This activity leads students through a sequence of learning steps that highlight the embedded energy that is necessary to produce various types of food. Students start by thinking through the components of a basic meal and are later asked to review the necessary energy to produce different types of protein.

This video describes how concentrating solar power (CSP) technologies reflect and collect solar energy to generate electricity. This video explains what CSP is, how it works, and focuses on parabolic troughs.

In this activity, students use Google Earth to investigate a variety of renewable energy sources and select sites within the United States that would be appropriate for projects based on those sources.

This video, from the US Department of Energy, shows the basics of how a PV panel converts light radiated from the sun into usable power, whether on the electric grid or off, and without emissions or the use of fossil fuels.

CEO2 is a role-playing game that helps students explore different business strategies in order to maximize profit, significantly cut CO2 emissions, and develop low-carbon products by 2030.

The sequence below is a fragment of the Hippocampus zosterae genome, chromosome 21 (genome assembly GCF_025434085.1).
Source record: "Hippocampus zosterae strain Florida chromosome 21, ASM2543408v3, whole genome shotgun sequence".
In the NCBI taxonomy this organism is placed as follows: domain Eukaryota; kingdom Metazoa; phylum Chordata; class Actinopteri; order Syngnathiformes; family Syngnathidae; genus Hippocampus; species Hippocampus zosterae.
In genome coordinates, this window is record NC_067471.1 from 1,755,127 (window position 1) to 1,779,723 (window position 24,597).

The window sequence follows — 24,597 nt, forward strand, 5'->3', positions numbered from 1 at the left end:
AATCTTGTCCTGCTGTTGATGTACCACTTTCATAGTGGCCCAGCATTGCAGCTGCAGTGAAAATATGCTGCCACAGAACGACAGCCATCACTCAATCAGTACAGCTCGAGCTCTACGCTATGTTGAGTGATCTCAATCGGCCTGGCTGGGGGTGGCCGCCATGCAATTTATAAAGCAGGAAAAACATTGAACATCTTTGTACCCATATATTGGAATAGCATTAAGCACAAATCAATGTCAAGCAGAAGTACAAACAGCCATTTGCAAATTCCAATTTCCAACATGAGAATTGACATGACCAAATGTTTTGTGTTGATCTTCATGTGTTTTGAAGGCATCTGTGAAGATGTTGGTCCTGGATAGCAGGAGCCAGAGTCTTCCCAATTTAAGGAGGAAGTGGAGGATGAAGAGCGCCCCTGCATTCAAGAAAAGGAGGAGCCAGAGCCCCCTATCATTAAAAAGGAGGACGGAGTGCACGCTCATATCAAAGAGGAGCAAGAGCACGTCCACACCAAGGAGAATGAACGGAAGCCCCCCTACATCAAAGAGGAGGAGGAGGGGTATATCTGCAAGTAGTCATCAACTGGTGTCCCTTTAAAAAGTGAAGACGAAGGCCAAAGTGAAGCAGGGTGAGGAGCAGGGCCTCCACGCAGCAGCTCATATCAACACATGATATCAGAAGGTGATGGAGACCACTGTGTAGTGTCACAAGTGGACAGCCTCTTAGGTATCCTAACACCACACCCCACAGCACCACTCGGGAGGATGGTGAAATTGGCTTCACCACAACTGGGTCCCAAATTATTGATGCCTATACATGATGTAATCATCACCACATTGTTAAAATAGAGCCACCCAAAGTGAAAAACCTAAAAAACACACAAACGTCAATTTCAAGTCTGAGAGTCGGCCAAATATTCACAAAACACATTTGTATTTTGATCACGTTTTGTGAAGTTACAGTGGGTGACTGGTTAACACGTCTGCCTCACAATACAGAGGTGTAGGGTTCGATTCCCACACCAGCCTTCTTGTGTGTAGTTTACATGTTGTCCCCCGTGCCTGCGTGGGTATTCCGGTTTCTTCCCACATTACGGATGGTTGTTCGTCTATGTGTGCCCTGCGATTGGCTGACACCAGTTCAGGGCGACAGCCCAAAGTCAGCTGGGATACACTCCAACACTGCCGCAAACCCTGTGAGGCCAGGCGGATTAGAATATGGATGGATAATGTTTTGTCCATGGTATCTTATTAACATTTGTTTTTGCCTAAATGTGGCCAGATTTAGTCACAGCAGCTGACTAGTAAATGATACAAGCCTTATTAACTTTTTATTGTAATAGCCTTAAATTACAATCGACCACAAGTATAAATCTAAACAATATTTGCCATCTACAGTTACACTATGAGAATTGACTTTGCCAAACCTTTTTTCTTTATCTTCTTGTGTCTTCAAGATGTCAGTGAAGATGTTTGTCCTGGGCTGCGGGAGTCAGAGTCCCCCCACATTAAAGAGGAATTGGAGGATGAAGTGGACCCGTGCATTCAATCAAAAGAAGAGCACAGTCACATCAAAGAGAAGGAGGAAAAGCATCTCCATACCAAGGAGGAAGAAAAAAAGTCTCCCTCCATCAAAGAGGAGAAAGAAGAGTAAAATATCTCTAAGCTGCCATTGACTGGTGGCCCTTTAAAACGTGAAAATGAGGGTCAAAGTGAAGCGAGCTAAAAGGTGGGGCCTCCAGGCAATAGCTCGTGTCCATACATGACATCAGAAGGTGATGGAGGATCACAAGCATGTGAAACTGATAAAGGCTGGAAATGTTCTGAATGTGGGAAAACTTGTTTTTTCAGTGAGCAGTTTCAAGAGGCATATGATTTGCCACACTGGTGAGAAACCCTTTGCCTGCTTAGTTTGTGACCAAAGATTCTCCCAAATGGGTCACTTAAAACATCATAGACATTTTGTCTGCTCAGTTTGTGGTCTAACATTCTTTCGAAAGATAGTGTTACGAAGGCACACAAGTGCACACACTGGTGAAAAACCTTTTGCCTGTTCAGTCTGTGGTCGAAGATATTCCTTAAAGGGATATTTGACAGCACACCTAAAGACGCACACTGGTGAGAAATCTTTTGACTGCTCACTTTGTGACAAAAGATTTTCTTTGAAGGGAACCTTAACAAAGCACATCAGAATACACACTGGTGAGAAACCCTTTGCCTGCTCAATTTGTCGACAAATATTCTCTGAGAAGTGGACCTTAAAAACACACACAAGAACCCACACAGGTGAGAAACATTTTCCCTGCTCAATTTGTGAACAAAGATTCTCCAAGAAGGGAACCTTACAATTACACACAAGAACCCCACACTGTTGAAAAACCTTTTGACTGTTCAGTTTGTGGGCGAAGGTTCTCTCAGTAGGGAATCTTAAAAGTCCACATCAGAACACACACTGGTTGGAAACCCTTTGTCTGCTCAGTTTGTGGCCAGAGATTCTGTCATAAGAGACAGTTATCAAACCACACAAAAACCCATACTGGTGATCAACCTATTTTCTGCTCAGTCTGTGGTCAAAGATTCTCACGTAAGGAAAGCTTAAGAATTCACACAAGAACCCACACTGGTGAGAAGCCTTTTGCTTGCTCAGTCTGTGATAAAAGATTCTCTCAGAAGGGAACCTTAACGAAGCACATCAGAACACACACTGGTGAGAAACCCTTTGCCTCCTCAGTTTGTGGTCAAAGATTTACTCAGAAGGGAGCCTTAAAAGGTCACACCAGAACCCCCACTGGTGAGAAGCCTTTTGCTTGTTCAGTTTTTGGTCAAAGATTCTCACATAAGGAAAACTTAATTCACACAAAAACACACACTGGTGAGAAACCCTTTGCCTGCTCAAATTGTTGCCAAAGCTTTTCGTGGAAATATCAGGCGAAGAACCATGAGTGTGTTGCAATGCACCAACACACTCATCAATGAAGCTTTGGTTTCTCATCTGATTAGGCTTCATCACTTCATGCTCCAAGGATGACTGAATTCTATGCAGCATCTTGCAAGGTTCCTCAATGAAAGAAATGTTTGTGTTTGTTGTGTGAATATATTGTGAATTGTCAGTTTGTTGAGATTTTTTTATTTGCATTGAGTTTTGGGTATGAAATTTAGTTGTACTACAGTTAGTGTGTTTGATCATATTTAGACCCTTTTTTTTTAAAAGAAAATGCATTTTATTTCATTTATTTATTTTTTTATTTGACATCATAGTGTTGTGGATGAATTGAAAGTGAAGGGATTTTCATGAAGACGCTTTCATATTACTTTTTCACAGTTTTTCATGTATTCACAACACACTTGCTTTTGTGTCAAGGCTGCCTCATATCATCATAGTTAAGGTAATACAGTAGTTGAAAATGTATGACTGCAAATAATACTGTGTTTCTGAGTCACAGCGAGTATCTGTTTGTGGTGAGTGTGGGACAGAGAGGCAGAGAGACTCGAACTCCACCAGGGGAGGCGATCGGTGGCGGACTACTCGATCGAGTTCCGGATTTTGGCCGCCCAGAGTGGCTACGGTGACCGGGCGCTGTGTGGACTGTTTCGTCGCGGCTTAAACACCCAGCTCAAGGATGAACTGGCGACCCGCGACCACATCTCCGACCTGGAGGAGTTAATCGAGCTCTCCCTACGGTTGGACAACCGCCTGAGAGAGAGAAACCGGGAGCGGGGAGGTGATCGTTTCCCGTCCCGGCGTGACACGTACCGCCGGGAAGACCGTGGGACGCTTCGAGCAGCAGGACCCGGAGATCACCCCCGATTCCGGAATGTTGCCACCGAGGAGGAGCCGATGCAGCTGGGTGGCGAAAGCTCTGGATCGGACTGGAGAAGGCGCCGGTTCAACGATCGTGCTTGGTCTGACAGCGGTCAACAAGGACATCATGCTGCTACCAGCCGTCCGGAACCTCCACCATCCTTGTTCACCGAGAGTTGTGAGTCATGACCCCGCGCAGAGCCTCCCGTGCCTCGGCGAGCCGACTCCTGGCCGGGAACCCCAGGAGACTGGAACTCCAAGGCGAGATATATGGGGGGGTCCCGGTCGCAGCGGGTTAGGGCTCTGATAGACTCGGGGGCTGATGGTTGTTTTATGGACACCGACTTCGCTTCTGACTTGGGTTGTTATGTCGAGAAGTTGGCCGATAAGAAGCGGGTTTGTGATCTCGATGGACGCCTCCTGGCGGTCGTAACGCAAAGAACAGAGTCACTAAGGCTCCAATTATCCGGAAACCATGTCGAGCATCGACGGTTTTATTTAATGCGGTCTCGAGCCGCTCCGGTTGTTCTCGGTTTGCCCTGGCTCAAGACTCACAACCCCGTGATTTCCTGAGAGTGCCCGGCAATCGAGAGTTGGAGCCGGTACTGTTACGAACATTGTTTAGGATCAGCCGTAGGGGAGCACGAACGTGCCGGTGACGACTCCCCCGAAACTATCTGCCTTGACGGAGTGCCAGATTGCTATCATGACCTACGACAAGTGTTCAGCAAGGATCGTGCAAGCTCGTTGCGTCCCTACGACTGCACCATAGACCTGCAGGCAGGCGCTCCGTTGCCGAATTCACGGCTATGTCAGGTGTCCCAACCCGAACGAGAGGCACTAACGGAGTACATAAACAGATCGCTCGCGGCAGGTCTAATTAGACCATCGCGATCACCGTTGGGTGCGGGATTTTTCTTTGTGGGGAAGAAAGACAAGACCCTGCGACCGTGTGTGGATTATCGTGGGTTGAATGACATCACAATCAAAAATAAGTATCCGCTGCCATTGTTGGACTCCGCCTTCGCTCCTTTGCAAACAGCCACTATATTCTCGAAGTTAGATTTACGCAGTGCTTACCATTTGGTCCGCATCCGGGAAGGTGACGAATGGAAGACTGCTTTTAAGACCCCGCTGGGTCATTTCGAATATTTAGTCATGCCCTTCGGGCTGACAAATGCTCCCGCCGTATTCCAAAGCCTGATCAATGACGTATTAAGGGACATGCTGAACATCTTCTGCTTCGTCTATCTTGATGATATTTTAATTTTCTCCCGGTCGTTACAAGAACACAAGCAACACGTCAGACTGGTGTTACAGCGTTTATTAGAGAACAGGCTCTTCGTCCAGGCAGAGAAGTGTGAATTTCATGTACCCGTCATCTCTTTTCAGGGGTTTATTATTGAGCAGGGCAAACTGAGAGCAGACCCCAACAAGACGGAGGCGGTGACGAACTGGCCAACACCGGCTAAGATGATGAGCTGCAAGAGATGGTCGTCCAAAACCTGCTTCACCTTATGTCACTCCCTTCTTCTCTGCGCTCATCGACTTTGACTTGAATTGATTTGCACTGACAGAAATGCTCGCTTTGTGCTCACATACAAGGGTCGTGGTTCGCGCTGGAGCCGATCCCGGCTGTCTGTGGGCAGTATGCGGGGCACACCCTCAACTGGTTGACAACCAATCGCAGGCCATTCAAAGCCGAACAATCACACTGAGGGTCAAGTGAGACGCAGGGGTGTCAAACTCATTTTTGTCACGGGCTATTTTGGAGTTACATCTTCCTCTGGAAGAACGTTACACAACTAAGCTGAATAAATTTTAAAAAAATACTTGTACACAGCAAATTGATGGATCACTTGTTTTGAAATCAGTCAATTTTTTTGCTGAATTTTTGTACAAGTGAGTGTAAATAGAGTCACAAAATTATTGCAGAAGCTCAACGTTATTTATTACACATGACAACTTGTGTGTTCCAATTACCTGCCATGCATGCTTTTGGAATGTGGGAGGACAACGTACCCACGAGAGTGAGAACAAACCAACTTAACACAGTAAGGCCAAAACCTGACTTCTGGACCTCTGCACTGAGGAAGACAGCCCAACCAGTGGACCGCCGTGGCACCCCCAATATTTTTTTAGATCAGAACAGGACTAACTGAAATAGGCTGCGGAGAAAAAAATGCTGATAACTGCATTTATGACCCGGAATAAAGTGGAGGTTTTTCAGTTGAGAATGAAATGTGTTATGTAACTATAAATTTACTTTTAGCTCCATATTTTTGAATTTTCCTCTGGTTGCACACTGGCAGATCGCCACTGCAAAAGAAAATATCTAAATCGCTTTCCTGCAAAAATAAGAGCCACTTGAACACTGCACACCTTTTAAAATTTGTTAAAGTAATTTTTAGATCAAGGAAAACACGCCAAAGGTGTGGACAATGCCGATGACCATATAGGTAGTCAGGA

Students go through the design process and the scientific method to test the effect of blade design on power output. There is an optional extension to use the data to create an optimal set of wind turbine blades.

This detailed chemistry lesson from the U.S. Department of Energy focuses on transforming vegetable oil into biodiesel through a process of transesterification. The process described offers a good model for many chemical reaction processes that are used to produce a viable product.

This video from the U.S. National Academies summarizes the energy challenges the United States faces, the technological challenges, and the need for behavior and policy changes required to meet the challenge.

This interactive diagram from the National Academy of Sciences shows how we rely on a variety of primary energy sources (solar, nuclear, hydro, wind, geothermal, natural gas, coal, biomass, oil) to supply energy to four end-use sectors (residential, commercial, industrial, and transportation). It also focuses on lost or degraded energy.

This video segment, adapted from NOVA scienceNOW, addresses how new technology can help monitor and modernize the infrastructure of the U.S. power grid, which is ill-equipped to handle our increasing demand for electricity. Video provides a great overview of how electricity is generated and how the grid works.

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